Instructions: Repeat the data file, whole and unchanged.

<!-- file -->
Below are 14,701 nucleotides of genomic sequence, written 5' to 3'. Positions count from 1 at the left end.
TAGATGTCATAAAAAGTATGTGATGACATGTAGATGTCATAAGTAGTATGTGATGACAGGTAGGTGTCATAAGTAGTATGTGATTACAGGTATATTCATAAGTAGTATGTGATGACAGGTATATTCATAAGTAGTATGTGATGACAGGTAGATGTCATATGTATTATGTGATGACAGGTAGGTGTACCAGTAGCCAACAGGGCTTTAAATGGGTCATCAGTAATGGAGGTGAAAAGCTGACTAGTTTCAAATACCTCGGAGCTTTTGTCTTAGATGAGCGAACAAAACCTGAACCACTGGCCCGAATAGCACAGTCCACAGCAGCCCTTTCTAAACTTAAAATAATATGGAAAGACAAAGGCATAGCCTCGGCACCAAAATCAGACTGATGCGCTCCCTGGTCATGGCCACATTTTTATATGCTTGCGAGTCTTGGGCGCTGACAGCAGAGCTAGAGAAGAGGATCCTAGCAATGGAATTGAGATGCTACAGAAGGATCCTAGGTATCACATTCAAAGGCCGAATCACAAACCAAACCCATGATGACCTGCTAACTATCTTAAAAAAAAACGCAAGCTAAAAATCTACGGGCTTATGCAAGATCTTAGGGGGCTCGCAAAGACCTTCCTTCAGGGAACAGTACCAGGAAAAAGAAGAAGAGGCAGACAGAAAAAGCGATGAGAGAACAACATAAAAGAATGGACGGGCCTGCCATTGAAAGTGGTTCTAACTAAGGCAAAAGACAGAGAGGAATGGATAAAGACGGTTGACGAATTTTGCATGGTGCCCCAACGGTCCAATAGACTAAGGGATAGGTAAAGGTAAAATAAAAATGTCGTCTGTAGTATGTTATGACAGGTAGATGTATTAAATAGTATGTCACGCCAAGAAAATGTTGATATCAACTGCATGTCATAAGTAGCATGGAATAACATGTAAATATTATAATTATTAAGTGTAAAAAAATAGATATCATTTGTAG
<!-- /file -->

Below are 14,701 nucleotides of genomic sequence, written 5' to 3'. Positions count from 1 at the left end.
TAGATGTCATAAAAAGTATGTGATGACATGTAGATGTCATAAGTAGTATGTGATGACAGGTAGGTGTCATAAGTAGTATGTGATTACAGGTATATTCATAAGTAGTATGTGATGACAGGTATATTCATAAGTAGTATGTGATGACAGGTAGATGTCATATGTATTATGTGATGACAGGTAGGTGTACCAGTAGCCAACAGGGCTTTAAATGGGTCATCAGTAATGGAGGTGAAAAGCTGACTAGTTTCAAATACCTCGGAGCTTTTGTCTTAGATGAGCGAACAAAACCTGAACCACTGGCCCGAATAGCACAGTCCACAGCAGCCCTTTCTAAACTTAAAATAATATGGAAAGACAAAGGCATAGCCTCGGCACCAAAATCAGACTGATGCGCTCCCTGGTCATGGCCACATTTTTATATGCTTGCGAGTCTTGGGCGCTGACAGCAGAGCTAGAGAAGAGGATCCTAGCAATGGAATTGAGATGCTACAGAAGGATCCTAGGTATCACATTCAAAGGCCGAATCACAAACCAAACCCATGATGACCTGCTAACTATCTTAAAAAAAAACGCAAGCTAAAAATCTACGGGCTTATGCAAGATCTTAGGGGGCTCGCAAAGACCTTCCTTCAGGGAACAGTACCAGGAAAAAGAAGAAGAGGCAGACAGAAAAAGCGATGAGAGAACAACATAAAAGAATGGACGGGCCTGCCATTGAAAGTGGTTCTAACTAAGGCAAAAGACAGAGAGGAATGGATAAAGACGGTTGACGAATTTTGCATGGTGCCCCAACGGTCCAATAGACTAAGGGATAGGTAAAGGTAAAATAAAAATGTCGTCTGTAGTATGTTATGACAGGTAGATGTATTAAATAGTATGTCACGCCAAGAAAATGTTGATATCAACTGCATGTCATAAGTAGCATGGAATAACATGTAAATATTATAATTATTAAGTGTAAAAAAATAGATATCATTTGTAG